Where did the million tourists stay? Not in star properties

Pegasus chairman outlines pluses and minuses in big picture



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Although Sri Lanka had registered the arrival of one million tourists last year, the impact of this traffic had not been felt by the star class properties in the country, Mr. D.C.R. Gunawardena, Chairman of Pegasus Hotels of Ceylon PLC has said in the company’s recently published annual report.


"It is therefore prudent to surmise that this influx of tourists have patronized the bungalows, guest houses and residences of relatives as their preferred abode as opposed to regular hotels," he said


"Whilst this casts doubt on the classification of "tourist", it certainly displays the lower spending potential of tourists which doesn’t auger well for the industry as a whole."


He has drawn attention to what he called ongoing "mass scale credit card promotions" offering steep discounts for top class properties. This pointed to the hotels needing "local filler clientele" to utilize capacity with fewer foreign guests than expected.


"All this points out that Sri Lanka is yet to become more adept at packaging and directing its tourism offering attractively," he said


Gunawardena said that although the big picture indicated many positives, the reality was that the hotel industry continued to face challenges such as the dearth of trained staff, price wars, lack of rooms, inconsistent service standards and inadequate marketing efforts in foreign markets.


He identified the upside to include rapid development of road networks complementing the tourism product and encouraging other tourism supplementary byproducts.


Expressways, he said, will make long traveling time shorter and comfortable and even remote locations which hitherto would have been off the tourism menu now being offered making the options sweeter.


"Also, efforts taken by the authorities to develop Colombo city and suburban infrastructure, beautification and ensuring cleanliness are to be lauded as tourism friendly initiatives which will further complement the tourism product," he said.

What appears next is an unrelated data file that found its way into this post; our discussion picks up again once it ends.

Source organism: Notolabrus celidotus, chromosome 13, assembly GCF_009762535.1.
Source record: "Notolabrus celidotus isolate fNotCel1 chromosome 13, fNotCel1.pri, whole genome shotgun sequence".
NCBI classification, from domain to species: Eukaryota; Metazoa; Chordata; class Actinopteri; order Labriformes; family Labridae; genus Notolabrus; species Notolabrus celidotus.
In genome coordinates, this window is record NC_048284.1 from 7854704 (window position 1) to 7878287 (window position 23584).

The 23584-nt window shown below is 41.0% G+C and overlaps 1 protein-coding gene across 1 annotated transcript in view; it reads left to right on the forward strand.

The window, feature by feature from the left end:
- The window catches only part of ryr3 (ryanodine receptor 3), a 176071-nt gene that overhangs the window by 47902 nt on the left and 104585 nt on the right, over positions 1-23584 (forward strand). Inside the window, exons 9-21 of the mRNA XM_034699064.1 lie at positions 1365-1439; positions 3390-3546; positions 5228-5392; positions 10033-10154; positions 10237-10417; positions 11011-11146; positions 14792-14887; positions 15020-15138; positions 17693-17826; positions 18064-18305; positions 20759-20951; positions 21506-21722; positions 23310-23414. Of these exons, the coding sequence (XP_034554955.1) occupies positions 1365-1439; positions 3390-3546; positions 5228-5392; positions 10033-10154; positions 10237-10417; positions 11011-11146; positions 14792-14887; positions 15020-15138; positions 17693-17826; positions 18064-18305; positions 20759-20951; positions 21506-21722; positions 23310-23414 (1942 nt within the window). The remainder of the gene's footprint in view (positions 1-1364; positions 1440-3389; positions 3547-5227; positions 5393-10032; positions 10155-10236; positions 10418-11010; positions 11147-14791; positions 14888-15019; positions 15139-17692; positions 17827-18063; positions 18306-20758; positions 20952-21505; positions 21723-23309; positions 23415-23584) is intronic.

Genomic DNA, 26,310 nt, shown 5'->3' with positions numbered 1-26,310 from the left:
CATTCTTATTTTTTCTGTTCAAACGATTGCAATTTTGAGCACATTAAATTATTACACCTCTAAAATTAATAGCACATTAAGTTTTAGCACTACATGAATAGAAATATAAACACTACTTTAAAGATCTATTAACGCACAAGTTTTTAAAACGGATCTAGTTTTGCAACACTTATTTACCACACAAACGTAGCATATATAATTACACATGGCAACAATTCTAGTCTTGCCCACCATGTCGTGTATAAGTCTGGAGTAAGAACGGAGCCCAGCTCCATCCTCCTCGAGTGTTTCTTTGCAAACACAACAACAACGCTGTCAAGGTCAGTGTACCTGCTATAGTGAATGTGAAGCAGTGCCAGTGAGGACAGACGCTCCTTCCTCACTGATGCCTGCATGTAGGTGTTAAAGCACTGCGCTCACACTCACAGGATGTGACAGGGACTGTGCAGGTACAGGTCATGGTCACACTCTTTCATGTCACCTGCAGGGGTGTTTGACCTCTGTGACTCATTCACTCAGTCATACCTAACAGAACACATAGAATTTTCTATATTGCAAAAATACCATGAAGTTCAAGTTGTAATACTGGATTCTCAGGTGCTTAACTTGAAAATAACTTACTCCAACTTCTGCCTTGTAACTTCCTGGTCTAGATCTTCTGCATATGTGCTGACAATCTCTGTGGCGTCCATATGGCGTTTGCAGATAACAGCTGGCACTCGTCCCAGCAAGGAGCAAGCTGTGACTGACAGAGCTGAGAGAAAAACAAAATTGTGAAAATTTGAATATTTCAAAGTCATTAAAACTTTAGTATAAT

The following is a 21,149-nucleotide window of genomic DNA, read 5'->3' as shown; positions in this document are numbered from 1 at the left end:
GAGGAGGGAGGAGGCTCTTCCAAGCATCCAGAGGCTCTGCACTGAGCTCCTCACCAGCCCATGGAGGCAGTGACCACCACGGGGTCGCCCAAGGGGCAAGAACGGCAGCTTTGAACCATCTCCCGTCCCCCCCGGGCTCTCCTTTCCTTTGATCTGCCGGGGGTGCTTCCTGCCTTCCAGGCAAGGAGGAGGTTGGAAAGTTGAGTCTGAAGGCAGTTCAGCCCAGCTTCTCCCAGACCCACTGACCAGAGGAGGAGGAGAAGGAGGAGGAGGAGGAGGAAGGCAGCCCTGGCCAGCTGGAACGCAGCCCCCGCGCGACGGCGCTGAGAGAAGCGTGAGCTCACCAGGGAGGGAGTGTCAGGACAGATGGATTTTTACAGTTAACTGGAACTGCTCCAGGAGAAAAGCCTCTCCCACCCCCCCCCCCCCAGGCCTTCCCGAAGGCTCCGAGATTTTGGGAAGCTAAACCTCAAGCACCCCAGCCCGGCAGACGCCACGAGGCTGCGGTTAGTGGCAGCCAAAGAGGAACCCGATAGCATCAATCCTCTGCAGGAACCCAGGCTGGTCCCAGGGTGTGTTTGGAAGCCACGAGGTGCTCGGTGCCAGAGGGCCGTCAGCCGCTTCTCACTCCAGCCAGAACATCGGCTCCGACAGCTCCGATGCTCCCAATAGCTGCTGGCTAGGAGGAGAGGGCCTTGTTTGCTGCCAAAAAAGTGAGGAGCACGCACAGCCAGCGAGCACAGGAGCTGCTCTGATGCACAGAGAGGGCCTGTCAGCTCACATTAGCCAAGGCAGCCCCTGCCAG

The year under review had seen Pegasus which calls itself "a city resort" posting a group revenue of Rs.493.2 million, up from Rs.426 million a year earlier and a profit after-tax of Rs.142 million against the previous year’s Rs.120.7 million.


At company level revenue was up to Rs.397.3 million from Rs.335.6 million a year earlier and the profit after-tax to Rs.123.8 million from Rs.99.8 million.


Group profits translated to an earnings per share of Rs.4.68, up from Rs.4.39 a year earlier. The directors have recommended a dividend of 50 cents per share with the Chairman saying that although the bulk of capital expenditure was behind them, they needed to be ready to face the challenges ahead.


The company has invested heavily in ongoing refurbishment including a purpose built grand banquet hall to accommodate 700 plus guests. This is expected to "catapult the hotel into the big league for hosting large weddings and corporate events," Gunawardena said.


Pegasus has a stated capital of Rs.515.2 million, group capital reserves of Rs.675.1 million and revenue reserves of Rs.152.4 million in its books. Total assets are running at Rs.1.5 billion and liabilities at Rs.162.9 million.


Net assets per share had grown to Rs.44.18 from Rs.40.40 a year earlier with the share trading at a high of Rs.54.50 and a low of Rs.29 during the year under review against a trading range of Rs.83 to Rs.35 the previous year.


Carsons Cumberbatch & Company is the dominant shareholder with 93.09% of the company with all other investors individually owning less than one percent of the share capital.


The directors of the company are: Messrs. D.C.R. Gunawardena (Chairman), Mano Selvanathan, Hari Selvanathan, Sega Nagendra and P. M. Withana.


 
 
 
 
 
 
 
 
 
 
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